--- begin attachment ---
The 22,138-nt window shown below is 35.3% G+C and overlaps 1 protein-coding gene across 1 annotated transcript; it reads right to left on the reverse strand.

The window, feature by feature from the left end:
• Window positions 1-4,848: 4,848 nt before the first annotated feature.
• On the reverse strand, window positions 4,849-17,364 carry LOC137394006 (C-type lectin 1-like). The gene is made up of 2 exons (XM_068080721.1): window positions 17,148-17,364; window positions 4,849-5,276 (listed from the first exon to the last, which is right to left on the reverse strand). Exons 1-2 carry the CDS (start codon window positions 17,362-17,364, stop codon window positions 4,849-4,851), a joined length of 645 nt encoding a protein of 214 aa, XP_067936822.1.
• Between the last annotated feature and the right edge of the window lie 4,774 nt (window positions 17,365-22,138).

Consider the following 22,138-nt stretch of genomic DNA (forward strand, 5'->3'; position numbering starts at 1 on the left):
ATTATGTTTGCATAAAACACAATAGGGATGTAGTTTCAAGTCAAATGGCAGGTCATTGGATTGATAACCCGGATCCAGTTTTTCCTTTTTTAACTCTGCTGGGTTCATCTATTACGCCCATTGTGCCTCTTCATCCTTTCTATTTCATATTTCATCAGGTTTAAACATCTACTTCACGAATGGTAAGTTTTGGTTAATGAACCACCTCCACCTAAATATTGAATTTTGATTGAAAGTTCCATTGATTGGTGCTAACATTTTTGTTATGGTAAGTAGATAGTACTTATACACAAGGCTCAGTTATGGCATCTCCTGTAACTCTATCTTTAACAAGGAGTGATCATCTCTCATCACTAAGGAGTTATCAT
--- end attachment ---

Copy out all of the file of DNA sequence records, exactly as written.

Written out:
The 22,138-nt window shown below is 35.3% G+C and overlaps 1 protein-coding gene across 1 annotated transcript; it reads right to left on the reverse strand.

The window, feature by feature from the left end:
• Window positions 1-4,848: 4,848 nt before the first annotated feature.
• On the reverse strand, window positions 4,849-17,364 carry LOC137394006 (C-type lectin 1-like). The gene is made up of 2 exons (XM_068080721.1): window positions 17,148-17,364; window positions 4,849-5,276 (listed from the first exon to the last, which is right to left on the reverse strand). Exons 1-2 carry the CDS (start codon window positions 17,362-17,364, stop codon window positions 4,849-4,851), a joined length of 645 nt encoding a protein of 214 aa, XP_067936822.1.
• Between the last annotated feature and the right edge of the window lie 4,774 nt (window positions 17,365-22,138).

Consider the following 22,138-nt stretch of genomic DNA (forward strand, 5'->3'; position numbering starts at 1 on the left):
ATTATGTTTGCATAAAACACAATAGGGATGTAGTTTCAAGTCAAATGGCAGGTCATTGGATTGATAACCCGGATCCAGTTTTTCCTTTTTTAACTCTGCTGGGTTCATCTATTACGCCCATTGTGCCTCTTCATCCTTTCTATTTCATATTTCATCAGGTTTAAACATCTACTTCACGAATGGTAAGTTTTGGTTAATGAACCACCTCCACCTAAATATTGAATTTTGATTGAAAGTTCCATTGATTGGTGCTAACATTTTTGTTATGGTAAGTAGATAGTACTTATACACAAGGCTCAGTTATGGCATCTCCTGTAACTCTATCTTTAACAAGGAGTGATCATCTCTCATCACTAAGGAGTTATCAT